Bali. The Sun Sets for the First TIme.

Our accommodations are perfect. The bed is very comfortable; which does support a bit of restfulness. Thank goodness. I’m so excited to be here that it’s making it impossible to relax, but I can’t run on empty.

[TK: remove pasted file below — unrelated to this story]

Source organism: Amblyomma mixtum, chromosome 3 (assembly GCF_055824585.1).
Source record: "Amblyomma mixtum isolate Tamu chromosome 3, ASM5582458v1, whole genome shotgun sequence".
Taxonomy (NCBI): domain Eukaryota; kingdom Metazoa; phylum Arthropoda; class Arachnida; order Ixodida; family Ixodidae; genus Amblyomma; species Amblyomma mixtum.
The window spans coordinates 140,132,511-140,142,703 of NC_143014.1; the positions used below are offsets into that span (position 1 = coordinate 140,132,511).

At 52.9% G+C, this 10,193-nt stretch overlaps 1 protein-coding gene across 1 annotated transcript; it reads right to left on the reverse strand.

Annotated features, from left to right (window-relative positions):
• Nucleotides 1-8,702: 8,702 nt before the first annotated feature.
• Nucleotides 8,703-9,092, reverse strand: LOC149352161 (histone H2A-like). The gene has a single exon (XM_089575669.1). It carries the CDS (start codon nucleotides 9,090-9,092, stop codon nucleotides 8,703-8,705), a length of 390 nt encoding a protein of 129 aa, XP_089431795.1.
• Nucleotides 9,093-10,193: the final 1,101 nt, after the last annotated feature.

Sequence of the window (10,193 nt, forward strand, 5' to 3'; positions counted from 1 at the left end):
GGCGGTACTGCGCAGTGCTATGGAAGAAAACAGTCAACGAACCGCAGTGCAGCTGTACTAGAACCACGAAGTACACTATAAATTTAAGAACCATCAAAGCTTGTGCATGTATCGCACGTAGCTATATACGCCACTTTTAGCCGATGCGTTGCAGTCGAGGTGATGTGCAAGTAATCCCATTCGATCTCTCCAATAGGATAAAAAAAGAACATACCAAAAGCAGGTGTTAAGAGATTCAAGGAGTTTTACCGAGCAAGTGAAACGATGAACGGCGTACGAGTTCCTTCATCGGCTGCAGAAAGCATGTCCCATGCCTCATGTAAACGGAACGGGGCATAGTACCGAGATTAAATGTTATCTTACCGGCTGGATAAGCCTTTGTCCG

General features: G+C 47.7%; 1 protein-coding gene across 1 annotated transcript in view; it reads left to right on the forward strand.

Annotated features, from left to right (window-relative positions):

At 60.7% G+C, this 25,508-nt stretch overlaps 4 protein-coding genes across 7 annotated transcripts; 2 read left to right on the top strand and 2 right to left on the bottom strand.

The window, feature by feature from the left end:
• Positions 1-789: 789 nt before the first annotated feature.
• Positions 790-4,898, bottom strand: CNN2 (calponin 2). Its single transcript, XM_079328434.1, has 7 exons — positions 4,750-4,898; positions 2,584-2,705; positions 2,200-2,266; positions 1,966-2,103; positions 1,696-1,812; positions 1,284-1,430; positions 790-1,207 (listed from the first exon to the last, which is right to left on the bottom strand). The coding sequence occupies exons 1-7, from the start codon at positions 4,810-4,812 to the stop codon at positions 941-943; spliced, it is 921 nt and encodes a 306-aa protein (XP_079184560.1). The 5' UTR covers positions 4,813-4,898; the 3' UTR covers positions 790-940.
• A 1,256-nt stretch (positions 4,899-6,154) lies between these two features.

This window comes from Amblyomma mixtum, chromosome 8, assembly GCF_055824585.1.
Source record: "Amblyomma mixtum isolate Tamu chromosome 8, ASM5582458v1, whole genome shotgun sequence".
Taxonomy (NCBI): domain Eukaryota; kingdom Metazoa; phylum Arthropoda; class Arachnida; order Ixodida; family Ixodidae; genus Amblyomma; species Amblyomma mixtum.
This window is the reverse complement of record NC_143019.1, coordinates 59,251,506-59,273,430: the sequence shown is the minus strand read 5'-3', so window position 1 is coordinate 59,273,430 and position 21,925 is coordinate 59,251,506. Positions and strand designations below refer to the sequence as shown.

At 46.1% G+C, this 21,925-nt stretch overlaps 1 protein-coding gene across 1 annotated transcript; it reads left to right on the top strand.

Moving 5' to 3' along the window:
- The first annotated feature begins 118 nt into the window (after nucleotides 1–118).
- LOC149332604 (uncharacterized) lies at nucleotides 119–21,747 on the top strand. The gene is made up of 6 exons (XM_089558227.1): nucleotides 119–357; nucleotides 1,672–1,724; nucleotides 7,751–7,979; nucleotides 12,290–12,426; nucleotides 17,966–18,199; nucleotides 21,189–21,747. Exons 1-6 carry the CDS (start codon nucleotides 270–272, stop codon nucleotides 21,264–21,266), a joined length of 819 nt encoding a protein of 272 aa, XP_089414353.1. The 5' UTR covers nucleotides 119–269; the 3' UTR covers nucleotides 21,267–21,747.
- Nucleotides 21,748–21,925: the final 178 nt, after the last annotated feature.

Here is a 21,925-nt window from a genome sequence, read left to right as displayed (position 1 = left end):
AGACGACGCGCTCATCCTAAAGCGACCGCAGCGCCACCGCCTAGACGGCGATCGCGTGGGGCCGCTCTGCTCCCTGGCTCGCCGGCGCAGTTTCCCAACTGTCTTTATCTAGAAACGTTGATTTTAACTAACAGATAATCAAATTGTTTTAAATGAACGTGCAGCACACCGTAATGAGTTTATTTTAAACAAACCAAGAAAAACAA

Last night I learned a quick lesson about reality and how dependant it can be on one’s perspective. We are staying in the beach town of Sanur. I’ve read that, unlike some of the more popular towns like Kuta or Seminyak, Sanur tends to shut down early. I arrived at the hotel at 5:30 pm. This left plenty of time for freshening up and eating a real meal. But to eat; I wanted to wait for Phil. He wasn’t due to arrive until around 9:00 pm and I knew he’d be starving. I asked the concierge what time restaurants served dinner until. He said 10:00 pm. We’d be cutting it close, but we’d be able to find something. I showered and unpacked. Then I decided to take a walk to explore; and also get Phil some welcome necessities like water and beer. The sun was going down, so there was little light. The hotel was on a side street and it was relatively deserted. If I could paint the picture for you; once you leave the hotel grounds things get much dingier. The street isn’t paved. There are potholes in the center and some trash along the side. Many places are surrounded by cement walls, which can make a foreigner feel alone. I couldn’t remember the drive into town so much, and I didn’t know how for I was going to have to walk through the barrenness to find civilization. I also was weary about it getting darker and walking back home alone. I didn’t even get a quarter of a mile and I stopped at the first hole-in-the-wall that had things for sale. Literally, it was a hole in the wall. It was crude cement, just like the walls. It had one shelf lined with warm water and beer, Bintang, in two sizes, and some chips. On another wall there was a box refrigerator, plugged into an extension cord running out of the store. The refrigerator was full of cold water and beer. There was a tiny doorway in the third wall of the store and I could see it led to another room equally as awfully lit as the one I was in, but this one had a small television and a set of plastic tables and chairs. I think you could order some prepared food in there if you wanted, like fried rice or noodles. A man breezed through the door and greeted me. He was friendly and I felt guilty because I felt defensive. I asked him how much for the water and beer. His price was reasonable so I bought four large waters and four large beers. He introduced himself and asked my name. I participated in this exchange, reluctantly, because I didn’t know where it was going to lead. He proceeded to not only¬†offer me a ride back to my hotel (for a fee) but also a ride to where ever else I’d like to go (for a fee), at any time. Anyone in Bali that owns a car fancies themselves a tour guide, and they probably could be. The country isn’t that big, and the driving is so insane that no tourist wants to brave it themselves. I thanked him for the offer and tried to leave. However as is customary, he asked where I was going the next day. He said I should go to the volcano, gave me a time and said he’d be there to pick me up. I had to say no four times before he finally dropped it. I left there hoping it was not always going to be such work to get a beverage.